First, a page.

Back in July, President Obama signed HR3700 The Housing Opportunity Through Modernization Act of 2016.  The law makes a number of changes in existing housing regulations including the methods under which housing assistance is certified and delivered.  It also changes rules condominium complexes must meet to be eligible for Federal Housing Administration (FHA) insurance.  New rules have been promulgated under the legislation by the Department of Housing and Urban Development (HUD) and are now in the 90-day comment period.

Jacqueline Doty, CoreLogic Vice President for Product Management and Collateral Risk Solutions, writing in the current issue of MarketPulse says "It is time to make a clear-eyed assessment of the risks and rewards that HR 3700 will bring."  While it is great the Congress has acted to ease regulations that made FHA condo loans difficult to get, "are the proposed rules being discussed during the current comment period the best way to do this?"

According to the Library of Congress's summary of the condominium portion of HR 3700,

  • FHA must modify its certification requirements for condominium mortgage insurance to make recertifications substantially less burdensome than original certifications and may consider lengthening the time between certifications for approved properties and allowing information to be updated rather than resubmitted.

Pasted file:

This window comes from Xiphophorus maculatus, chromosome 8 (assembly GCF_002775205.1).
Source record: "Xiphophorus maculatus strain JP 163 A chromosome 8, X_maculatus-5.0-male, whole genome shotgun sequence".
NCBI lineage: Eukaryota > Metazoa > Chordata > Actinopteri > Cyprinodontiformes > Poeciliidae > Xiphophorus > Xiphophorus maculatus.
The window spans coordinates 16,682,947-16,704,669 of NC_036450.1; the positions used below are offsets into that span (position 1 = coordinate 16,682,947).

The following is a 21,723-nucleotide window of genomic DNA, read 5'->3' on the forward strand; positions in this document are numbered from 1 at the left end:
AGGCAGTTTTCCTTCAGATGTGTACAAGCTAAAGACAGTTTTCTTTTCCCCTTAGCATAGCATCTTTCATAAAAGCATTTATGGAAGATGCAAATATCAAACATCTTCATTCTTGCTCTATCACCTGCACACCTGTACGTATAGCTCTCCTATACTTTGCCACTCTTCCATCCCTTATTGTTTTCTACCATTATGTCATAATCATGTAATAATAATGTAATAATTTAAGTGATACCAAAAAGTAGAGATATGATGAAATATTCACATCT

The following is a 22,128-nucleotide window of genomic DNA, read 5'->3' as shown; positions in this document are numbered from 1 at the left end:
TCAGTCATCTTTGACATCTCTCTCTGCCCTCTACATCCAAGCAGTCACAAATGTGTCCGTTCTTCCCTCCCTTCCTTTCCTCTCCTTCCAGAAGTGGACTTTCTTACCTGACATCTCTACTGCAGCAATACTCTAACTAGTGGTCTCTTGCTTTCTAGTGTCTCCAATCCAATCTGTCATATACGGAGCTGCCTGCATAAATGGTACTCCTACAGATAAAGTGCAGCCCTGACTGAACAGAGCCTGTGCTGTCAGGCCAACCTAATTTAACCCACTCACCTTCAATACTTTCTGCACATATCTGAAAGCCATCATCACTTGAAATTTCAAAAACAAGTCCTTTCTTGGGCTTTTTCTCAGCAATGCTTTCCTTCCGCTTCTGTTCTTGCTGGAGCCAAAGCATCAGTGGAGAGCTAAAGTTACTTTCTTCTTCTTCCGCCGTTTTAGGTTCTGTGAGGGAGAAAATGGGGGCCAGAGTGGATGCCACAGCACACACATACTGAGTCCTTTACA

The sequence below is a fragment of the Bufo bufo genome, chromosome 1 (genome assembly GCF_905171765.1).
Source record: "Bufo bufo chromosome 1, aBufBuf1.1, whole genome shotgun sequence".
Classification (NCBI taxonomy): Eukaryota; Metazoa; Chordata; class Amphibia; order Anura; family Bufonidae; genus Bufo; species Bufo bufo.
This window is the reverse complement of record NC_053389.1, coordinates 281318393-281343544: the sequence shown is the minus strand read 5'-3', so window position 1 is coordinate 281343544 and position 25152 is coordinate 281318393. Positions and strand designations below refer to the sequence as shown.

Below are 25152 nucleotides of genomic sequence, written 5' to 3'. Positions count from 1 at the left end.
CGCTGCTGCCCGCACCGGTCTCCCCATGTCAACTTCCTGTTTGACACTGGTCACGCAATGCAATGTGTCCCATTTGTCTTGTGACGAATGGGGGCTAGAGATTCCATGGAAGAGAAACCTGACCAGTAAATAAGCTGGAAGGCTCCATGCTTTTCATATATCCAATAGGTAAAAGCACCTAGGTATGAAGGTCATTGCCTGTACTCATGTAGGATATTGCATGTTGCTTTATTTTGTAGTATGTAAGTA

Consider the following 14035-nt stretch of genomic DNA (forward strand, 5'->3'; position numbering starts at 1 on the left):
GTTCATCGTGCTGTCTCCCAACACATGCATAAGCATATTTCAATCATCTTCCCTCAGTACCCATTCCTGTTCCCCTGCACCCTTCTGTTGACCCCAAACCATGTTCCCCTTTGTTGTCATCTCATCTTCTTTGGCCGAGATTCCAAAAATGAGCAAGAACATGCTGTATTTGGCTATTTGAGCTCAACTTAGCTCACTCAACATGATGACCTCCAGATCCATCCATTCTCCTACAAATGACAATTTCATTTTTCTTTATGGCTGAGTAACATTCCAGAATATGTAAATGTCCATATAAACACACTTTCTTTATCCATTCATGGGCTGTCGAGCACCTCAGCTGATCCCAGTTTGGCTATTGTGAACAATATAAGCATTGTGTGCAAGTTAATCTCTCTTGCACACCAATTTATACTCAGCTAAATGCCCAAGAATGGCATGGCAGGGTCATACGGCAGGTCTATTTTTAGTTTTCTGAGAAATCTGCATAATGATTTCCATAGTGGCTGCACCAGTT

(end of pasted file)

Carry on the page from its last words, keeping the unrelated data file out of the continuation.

• A HUD field office must make decisions regarding exemptions to current FHA commercial space requirements and consider factors relating to the local economy.
  • FHA must adopt the standards of the Federal Housing Finance Agency (FHFA) relating to private transfer fee covenants that currently apply to condos eligible for purchase/guarantee by Freddie Mac and Fannie Mae (the GSEs)
  • FHA must also adopt the existing FHFA rules about the percentage of units that must be owner occupied. FHA's current standard is 50 percent, the GSEs require only 35 percent.

Doty says "Less burdensome rules are good.  But prudent assessments have to be made on whether the rewards outweigh the risks."  She points to one example, spot loans, which the law allows to be made to individual buyers of non-FHA certified condo projects.  FHA has reversed positions on these loans several times over the years but will now allow them again.  HUD has endorsed this change.  She says this will increase risk to the FHA insurance fund, because FHA will be insuring loans in less financially stable properties.  At the same time, HUD wants the 35 percent owner-occupant standards to be changed to a range from 25 to 75 percent.

The National Association of Realtors® (NAR) had championed the passage of HR 3700 but is unhappy with HUD's proposed modification of the occupancy standards set out in the law and has asked its member to weigh in.  Doty says the last time NAR asked this of its members to respond to a HR 3700 issue Congress was flooded with more than 140,000 comments.

She says Congress wasn't overly prescriptive in drafting and passing the legislation and gave HUD a great deal of latitude on interpreting it but these decisions should incorporate as much relevant data and analysis as possible.  One of the difficulties in condo lending is the lack of standardization.  There is not, she says, even a standardized questionnaire for assessing project eligibility.

Condominiums are often the most affordable housing available, especially for seniors, first-time and low and moderate income buyers and some reforms are necessary to make buying and financing them easier.  Doty said this is demonstrated by the dramatic fall in FHA condo lending in recent years - during the first quarter of 2016 it was down another 8.6 percent.